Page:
Why Big Banks Have Stopped Offering the Deposit Advance Loans

For years, banks have been offering a loan product that resembles payday loans. The deposit advance loans have been offered by banks to offer fast access of short-term lending options for consumers who need cash. However, there has been public outcry that these loan products are hurting the consumers. The loans attract high interest rates nearing those of the typical payday loans. In addition, the deposit advance loans are offered for a period of about 2 weeks or a month. The term of paying back coincides with the paycheck time or the time when consumers get other government benefits payments.

Several big banks have decided to quit the small dollar short-term products following a warning by the federal regulators that they would be subjected to scrutiny as to whether the products violate the consumer protection laws. The high-interest payday-like loans offered by the banks, and branded as deposit advance, have similar patterns to those used by the payday lenders.

The period of payment and the timing of paying back can indicate that there is great resemblance of these deposit advances to the typical payday loans. And, since customers are trapped in a debt cycle, they end up almost paying back the amount at annualized interest rate. The average payment period is 175 days in a year. This is close to 6 months, which indicates that the deposit advance is not a short-term product.

Since the loans carry a steep fee, many borrowers are not able to pay them back when the loan is due, usually after two weeks or one month. What happens is that the consumers choose to renew the amount they had borrowed or clear the previous one and take a new one. This is because, most likely, when the consumer pays the current owed amount to the bank, he or she is left with no money to take him or her to the next paycheck time.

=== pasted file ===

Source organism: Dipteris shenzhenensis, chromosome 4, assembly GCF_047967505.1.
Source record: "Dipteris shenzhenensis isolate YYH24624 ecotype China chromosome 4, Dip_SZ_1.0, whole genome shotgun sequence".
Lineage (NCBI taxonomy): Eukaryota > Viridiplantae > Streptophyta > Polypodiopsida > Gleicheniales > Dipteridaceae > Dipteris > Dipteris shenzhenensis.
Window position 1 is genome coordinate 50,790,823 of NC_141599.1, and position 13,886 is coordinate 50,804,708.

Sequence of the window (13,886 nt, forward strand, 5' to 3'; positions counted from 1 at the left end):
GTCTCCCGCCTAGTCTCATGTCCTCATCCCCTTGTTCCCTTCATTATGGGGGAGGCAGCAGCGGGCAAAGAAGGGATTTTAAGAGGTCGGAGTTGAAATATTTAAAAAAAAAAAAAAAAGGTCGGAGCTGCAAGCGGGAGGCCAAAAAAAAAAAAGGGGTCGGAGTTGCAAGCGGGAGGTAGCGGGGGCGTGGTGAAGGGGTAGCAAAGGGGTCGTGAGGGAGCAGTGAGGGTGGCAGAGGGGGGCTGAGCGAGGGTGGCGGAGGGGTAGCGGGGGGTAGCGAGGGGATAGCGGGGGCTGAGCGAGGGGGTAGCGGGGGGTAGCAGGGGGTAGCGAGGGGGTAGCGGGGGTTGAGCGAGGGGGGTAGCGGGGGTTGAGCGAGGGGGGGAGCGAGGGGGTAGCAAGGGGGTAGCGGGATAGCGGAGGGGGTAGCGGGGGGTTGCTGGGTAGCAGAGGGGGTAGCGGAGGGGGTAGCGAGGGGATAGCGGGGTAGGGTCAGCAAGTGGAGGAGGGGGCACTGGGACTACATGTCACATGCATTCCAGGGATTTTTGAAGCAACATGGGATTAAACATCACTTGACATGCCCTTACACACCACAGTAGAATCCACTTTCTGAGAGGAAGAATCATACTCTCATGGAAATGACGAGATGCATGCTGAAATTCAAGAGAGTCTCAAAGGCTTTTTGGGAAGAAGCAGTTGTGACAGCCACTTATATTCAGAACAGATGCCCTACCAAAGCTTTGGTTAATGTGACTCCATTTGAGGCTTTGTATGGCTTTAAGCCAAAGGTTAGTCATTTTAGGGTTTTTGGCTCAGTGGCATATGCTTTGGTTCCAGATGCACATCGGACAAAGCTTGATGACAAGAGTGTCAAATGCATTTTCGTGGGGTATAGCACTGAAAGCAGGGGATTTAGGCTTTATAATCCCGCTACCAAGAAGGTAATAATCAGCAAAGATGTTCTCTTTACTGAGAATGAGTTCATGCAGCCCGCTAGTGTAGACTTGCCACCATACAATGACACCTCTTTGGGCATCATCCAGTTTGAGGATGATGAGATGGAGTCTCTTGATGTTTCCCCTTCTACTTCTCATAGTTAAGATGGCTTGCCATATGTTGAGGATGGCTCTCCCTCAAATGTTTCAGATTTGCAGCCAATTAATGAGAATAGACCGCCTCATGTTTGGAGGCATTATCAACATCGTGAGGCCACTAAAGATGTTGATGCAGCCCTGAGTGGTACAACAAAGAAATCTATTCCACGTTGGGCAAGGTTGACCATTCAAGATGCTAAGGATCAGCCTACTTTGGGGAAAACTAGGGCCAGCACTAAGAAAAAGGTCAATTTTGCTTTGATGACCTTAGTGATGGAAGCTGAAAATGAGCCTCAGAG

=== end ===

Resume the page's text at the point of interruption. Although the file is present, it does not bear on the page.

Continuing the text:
This is where the rubber meets the road, as the consumer is now trapped into a state of continuous debt. In November of 2013, the Federal Deposit Insurance Corporation and the Office of the Comptroller of the Currency, issued a warning to the banks that offer these payday-like deposit advance loans.

The federal regulators said that the small dollars loans should be affordable, and the ability of the consumer to repay the loans should be looked at when offering the loans. Although the bank’s deposit advance are advertised as convenient ways of obtaining cash, the loans are quickly turned to long term recurring expenses for the consumer because the pay structure does not allow them to be practically short term loans.

The loans carry a high cost debt, which many consumers find it had to pay after their first loan. Many end up extending the repayment period of the first loan, or they borrow another one. This is how the loans translate to long term products. Recently, the U.S Bank said that it would end its deposit advance program by Jan 31, 2014, and for the existing customers, the program would be discontinues by March 30, 2014. This would ensure that the bank aligns with the final regulatory guideline from the federal regulators.

Other banks have followed the same path including the Wells Fargo, which said that the checking accounts opened after Feb. 1, 2014 would not be offered the direct deposit advance loans, and that the existing customers would use the loan service until the middle of the year. Other banks such as Fifth Third Bank have fallen suit.